Why use Greendale?
Greendale Lobster Mac & Cheese
Elevate humble Macaroni Cheese to an altogether more luxurious level with the addition of a whole locally-caught Greendale lobster! There are more complicated versions of this recipe out there, but (because of the time it takes to prep the lobster) we’ve tried to keep it simple. Serves 6.
1 whole Greendale Cooked Locally-Caught Lobster
2 Bay Leaves
1 tsp Black Peppercorns
1 clove Garlic, peeled and gently bashed
35g Unsalted Butter
2 tbsp Plain Flour
100g Parmesan Cheese, grated finely
100g Gruyère Cheese, grated
300g dried Macaroni Pasta
Small bunch, Flat-Leaf Parsley, leaves only, chopped finely
Sea Salt and freshly ground Black Pepper
For the Topping
60g Parmesan Cheese, grated finely
50g fresh Breadcrumbs
Pinch of Cayenne Pepper
First, prepare the lobster. Twist the claws away from the body until they break off, then tap them with a rolling pin to break the shell. Gently ease the meat out of the claws and cut it into bite-sized pieces. Next, cut down lengthways through the body so that you can pull it into two halves and remove the meat from the shell. Cut the meat into chunks the same size as the claw-meat pieces.
Put the lobster shells into a large pan and pour over the milk. Add the bay leaf, garlic clove and peppercorns, than place the pan over a medium-high heat and bring it up to the boil. When it boils, take the pan off the heat and carefully strain the milk into large jug, then set aside briefly.
Place a large pan of salted water over a high heat, and bring it to the boil. Add the pasta and cook until ‘al dente’ (about 8-10 minutes). While the pasta cooks, you can get on with making the sauce; in a clean pan, melt the butter and then stir in the flour. Cook for 2-3 minutes, continuing to stir, then slowly start adding the infused milk to the pan, a little at a time, stirring frequently. Make sure each addition of milk is absorbed before adding more, and stir well to ensure the sauce is smooth. When you have used up all the milk, stir in the grated gruyère and parmesan cheese and cook for 2-3 minutes until it has all melted.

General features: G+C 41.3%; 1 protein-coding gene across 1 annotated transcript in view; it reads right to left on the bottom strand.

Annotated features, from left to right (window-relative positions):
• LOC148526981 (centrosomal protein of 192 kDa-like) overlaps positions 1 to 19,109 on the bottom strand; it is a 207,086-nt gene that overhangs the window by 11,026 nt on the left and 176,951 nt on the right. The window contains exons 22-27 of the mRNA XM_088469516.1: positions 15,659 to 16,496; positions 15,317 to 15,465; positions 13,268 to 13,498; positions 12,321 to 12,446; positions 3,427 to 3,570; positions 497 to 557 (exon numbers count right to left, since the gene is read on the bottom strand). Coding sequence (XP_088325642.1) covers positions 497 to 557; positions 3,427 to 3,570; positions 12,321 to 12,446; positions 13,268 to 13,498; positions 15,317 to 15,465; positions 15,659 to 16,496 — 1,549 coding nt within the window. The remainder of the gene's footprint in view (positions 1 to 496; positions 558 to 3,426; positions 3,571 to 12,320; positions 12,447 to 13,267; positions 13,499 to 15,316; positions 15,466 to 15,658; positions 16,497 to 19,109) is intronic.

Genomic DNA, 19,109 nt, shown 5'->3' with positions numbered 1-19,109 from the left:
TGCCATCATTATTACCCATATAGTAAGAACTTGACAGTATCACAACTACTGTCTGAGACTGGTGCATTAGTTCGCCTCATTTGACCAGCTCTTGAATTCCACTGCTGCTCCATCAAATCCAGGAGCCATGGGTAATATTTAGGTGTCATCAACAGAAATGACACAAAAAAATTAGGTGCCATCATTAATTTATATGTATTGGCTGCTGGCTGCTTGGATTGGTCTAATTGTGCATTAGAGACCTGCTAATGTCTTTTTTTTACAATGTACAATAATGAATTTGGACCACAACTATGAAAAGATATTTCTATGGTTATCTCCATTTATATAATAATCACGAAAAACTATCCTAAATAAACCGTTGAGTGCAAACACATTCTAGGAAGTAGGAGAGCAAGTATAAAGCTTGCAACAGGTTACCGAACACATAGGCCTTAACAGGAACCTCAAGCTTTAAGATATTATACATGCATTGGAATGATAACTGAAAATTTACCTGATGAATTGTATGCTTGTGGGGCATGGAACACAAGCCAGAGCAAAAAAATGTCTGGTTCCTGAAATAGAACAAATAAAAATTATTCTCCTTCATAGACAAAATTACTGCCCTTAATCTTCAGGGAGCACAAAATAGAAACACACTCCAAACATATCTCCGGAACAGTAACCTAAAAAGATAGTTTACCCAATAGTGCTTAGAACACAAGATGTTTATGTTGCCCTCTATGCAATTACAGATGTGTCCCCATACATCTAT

By now the pasta should be cooked; drain it, then tip it into the pan with the cheese sauce, stirring well to combine. Fold in the lobster meat and the chopped parsley, season to taste with salt and pepper, then carefully empty the pan into a large baking dish. Heat your grill to medium-high. Put the topping ingredients into a bowl and mix well, then scatter the mixture evenly over the top of the lobster and pasta. Place under the hot grill for about 5 minutes (don’t let it catch or burn), until the topping is golden brown, then serve straight away.
Perfect little mouthfuls of spice and crunch, these tasty crab bites are quick to put together (especially as you can make the crab mixture up to three hours in advance and keep it in the fridge) – but don’t assemble them until you’re ready to serve, or the poppadoms will become soggy.
There’s nothing Mitch Tonks doesn’t know when it comes to cooking fish – thoughtful, unfussy and a joy to eat, his recipes always let the seafood shine. Here, simply-cooked Pollack is plated with just-wilted greens and a buttery, mustard-spiked sauce – delicious! Serves 2.
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